China - Geert Hofstede

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4/22/13

China - Geert Hofstede

THE HOFSTEDE CENTRE (index.php)
GET CERTIFIED
Select a Country United States

in Intercultural Management and (/certification- Culture by Organisational courses.html)

in comparison with the below

China

THE HOFSTEDE CENTRE (thehofstede-centre.html)

118 80 91

GEERT HOFSTEDE (geerthofstede.html)

NATIONAL CULTURE (nationalculture.html)

66

DIMENSIONS
(dimensions.html)

62 30 46 29

40

COUNTRIES (countries.html) APPLICATIONS
(applications.html)

20

COURSES (interculturalmanagement-courses.html)

PDI

IDV China

MAS

UAI

LTO

United States

ORGANISATIONAL CULTURE
(organisational-culture.html)

EVENTS AND COURSES (eventscourses.html)

FAQ (faq.html)

What about China?
If we explore the Chinese culture through the lens of the 5-D Model, we can get a good overview of the deep drivers of Chinese culture relative to other world cultures. Power distance This dimension deals with the fact that all individuals in societies are not equal – it expresses the attitude of the culture towards these inequalities amongst us. Power distance is defined as the extent to which the less powerful members of institutions and organisations within a country expect and accept that power is distributed unequally. At 80 China sits in the higher rankings of PDI – i.e. a society that believes that inequalities amongst people are acceptable. The subordinate-superior relationship tends to be polarized and there is no defense against power abuse by superiors. Individuals are influenced by formal authority and sanctions and are in general optimistic about people’s capacity for leadership and initiative. People should not have aspirations beyond their rank.

Contact

Imprint

(contact.html) (imprint.html)

Individualism The fundamental issue addressed by this dimension is the degree of interdependence a society maintains among its members. It has to do with whether people´s self-image is defined in terms of “I” or “We”. In Individualist societies people are supposed to look after themselves and their direct family only. In Collectivist societies people belong to ‘in groups’ that take care of them in exchange for loyalty. At a score of 20 China is a highly collectivist culture where people act in the interests of the group and not necessarily of themselves. In-group considerations affect hiring and promotions with closer in-groups (such as family) are getting preferential treatment. Employee commitment to the organization (but not necessarily to the people in the organization) is low. Whereas relationships with colleagues are cooperative for in-groups they are cold or even hostile to out-groups. Personal relationships prevail over task and company.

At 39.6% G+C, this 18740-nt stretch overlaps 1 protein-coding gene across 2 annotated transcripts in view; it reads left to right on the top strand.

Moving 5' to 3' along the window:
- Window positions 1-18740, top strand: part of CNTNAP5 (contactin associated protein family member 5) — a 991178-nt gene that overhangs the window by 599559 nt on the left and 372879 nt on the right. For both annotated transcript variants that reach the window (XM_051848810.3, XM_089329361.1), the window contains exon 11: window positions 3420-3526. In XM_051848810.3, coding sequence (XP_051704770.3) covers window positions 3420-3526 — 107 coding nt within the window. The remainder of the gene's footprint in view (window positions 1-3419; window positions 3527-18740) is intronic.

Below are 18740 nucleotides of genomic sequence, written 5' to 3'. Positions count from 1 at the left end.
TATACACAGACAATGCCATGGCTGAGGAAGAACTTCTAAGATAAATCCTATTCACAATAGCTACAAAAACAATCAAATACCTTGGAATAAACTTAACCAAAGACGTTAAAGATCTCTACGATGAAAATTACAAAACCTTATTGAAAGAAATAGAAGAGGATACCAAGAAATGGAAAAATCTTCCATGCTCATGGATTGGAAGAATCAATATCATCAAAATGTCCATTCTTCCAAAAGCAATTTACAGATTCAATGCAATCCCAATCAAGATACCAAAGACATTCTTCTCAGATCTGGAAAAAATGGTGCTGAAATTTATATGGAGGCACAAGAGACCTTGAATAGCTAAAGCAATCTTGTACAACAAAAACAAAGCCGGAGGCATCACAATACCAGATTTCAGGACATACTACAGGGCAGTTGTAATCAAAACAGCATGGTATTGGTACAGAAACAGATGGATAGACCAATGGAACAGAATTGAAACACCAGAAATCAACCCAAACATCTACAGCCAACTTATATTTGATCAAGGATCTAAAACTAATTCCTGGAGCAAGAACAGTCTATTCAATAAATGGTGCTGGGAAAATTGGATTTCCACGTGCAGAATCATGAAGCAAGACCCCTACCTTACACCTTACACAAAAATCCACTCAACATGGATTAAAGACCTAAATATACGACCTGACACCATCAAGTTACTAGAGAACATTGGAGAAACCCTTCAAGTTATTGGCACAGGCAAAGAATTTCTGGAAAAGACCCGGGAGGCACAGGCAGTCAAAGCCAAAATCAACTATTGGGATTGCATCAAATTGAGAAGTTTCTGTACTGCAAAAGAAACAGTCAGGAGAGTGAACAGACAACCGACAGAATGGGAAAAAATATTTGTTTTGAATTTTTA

Masculinity / Femininity

geert-hofstede.com/china.html

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4/22/13

China - Geert Hofstede
A high score (masculine) on this dimension indicates that the society will be driven by competition, achievement and success, with success being defined by the winner / best in field – a value system that starts in school and continues throughout organisational behaviour. A low score (feminine) on the dimension means that the dominant values in society are caring for others and quality of life. A feminine society is one where quality of life is the sign of success and standing out from the crowd is not admirable. The fundamental issue here is what motivates people, wanting to be the best (masculine) or liking what you do (feminine). At 66 China is a masculine society –success oriented and driven. The need to ensure success can be exemplified by the fact that many Chinese will sacrifice family and leisure priorities to work. Service people (such as hairdressers) will provide services until very late at night. Leisure time is not so important. The migrated farmer workers will leave their families behind in faraway places in order to obtain better work and pay in the cities. Another example is that Chinese...
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